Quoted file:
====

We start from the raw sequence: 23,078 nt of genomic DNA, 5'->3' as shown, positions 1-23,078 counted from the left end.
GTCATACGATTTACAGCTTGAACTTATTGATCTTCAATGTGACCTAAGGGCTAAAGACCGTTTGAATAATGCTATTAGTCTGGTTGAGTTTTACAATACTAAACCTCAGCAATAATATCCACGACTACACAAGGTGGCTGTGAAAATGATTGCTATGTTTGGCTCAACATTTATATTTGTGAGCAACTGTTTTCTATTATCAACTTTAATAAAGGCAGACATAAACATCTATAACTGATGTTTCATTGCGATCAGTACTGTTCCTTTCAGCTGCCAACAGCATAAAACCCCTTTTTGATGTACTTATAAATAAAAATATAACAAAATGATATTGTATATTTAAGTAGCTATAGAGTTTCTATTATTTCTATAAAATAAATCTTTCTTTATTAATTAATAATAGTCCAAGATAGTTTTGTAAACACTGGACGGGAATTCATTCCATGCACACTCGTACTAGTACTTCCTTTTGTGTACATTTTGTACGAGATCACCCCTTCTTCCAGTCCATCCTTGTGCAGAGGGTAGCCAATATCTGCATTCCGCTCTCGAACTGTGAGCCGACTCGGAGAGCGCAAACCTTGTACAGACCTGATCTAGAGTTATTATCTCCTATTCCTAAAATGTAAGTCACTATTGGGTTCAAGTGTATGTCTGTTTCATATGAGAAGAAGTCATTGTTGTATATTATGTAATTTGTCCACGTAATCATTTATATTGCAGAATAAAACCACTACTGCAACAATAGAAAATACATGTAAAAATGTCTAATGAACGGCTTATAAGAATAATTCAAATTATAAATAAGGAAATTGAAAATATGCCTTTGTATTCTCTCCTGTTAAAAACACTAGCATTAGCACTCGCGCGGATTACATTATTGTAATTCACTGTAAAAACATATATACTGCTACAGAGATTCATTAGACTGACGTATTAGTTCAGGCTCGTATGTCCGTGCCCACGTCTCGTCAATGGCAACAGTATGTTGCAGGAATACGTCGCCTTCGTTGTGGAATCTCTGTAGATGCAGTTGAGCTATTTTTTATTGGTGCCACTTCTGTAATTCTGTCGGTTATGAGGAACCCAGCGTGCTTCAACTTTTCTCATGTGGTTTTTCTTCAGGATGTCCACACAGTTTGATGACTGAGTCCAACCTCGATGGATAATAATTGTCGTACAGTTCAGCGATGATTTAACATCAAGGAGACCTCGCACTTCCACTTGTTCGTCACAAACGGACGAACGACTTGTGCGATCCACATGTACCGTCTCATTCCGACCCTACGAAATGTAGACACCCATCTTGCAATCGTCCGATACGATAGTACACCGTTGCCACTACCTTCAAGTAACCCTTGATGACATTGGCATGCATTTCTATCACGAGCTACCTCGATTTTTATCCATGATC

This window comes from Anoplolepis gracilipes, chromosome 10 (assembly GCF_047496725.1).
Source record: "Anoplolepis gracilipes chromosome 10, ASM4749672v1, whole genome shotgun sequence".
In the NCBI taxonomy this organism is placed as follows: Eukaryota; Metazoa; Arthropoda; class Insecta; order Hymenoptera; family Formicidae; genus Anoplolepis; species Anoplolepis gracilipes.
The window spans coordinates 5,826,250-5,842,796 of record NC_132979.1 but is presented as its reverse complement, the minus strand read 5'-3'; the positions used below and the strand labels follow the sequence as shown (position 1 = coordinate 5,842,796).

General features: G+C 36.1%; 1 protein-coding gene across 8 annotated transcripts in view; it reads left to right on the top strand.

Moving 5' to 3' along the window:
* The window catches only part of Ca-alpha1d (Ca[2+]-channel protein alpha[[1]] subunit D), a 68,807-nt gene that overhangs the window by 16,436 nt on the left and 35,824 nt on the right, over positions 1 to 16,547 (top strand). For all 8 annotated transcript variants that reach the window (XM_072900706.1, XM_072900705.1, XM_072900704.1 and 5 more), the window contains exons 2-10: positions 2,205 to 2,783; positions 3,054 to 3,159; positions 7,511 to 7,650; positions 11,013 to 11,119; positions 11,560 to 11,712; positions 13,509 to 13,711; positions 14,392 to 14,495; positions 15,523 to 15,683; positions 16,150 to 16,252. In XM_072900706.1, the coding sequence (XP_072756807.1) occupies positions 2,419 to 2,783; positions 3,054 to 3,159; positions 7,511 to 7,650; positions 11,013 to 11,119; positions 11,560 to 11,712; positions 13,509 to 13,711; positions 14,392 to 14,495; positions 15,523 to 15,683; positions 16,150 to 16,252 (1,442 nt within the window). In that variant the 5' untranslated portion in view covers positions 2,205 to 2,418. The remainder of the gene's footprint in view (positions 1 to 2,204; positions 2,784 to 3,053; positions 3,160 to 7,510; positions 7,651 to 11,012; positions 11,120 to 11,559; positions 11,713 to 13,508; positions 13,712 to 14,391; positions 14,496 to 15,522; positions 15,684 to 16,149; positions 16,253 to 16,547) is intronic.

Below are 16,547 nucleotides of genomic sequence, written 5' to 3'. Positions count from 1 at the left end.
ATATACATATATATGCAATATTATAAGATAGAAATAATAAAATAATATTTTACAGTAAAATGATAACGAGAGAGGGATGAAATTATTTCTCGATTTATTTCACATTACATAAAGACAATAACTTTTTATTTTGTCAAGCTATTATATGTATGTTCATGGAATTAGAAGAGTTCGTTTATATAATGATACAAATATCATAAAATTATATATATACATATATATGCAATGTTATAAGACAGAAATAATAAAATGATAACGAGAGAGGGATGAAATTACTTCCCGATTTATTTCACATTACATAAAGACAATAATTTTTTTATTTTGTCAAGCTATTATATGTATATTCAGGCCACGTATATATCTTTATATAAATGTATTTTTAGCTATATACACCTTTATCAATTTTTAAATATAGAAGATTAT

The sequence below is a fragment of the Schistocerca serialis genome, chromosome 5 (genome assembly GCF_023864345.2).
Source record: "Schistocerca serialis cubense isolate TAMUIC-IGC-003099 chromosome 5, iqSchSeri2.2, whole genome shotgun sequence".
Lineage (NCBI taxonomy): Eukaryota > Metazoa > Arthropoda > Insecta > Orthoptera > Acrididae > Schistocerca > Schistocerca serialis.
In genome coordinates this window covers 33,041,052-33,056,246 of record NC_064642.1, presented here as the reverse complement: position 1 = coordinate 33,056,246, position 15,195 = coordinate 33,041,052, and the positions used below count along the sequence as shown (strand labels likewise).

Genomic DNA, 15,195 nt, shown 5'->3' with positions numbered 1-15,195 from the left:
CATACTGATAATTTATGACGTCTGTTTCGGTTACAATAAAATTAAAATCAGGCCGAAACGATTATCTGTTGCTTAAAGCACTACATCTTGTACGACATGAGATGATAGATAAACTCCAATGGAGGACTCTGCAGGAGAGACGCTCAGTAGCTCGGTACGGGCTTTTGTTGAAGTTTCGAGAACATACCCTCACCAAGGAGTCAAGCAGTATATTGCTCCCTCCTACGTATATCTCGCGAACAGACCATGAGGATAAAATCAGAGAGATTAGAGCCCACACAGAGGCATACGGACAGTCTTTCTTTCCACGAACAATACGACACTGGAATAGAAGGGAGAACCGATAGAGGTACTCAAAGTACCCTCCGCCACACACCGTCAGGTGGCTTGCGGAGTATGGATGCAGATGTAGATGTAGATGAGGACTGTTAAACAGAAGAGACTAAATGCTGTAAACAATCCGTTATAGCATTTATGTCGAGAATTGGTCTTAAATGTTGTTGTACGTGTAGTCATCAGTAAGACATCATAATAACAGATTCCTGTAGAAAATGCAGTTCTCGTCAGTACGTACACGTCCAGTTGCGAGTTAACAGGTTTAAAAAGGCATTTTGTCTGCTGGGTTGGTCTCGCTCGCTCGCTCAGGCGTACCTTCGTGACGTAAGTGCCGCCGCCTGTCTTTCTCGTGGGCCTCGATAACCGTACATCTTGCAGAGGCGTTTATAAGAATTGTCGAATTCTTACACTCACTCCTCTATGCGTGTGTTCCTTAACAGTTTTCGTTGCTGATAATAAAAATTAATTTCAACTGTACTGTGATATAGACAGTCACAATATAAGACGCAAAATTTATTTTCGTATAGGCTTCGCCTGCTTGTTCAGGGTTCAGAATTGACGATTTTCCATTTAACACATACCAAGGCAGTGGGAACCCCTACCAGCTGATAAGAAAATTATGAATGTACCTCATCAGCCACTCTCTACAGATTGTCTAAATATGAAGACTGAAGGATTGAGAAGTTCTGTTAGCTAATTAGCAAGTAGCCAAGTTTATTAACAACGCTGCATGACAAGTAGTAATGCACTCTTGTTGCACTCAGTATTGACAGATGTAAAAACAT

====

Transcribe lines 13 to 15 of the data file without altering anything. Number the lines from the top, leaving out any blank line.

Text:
Source record: "Schistocerca serialis cubense isolate TAMUIC-IGC-003099 chromosome 5, iqSchSeri2.2, whole genome shotgun sequence".
Lineage (NCBI taxonomy): Eukaryota > Metazoa > Arthropoda > Insecta > Orthoptera > Acrididae > Schistocerca > Schistocerca serialis.
In genome coordinates this window covers 33,041,052-33,056,246 of record NC_064642.1, presented here as the reverse complement: position 1 = coordinate 33,056,246, position 15,195 = coordinate 33,041,052, and the positions used below count along the sequence as shown (strand labels likewise).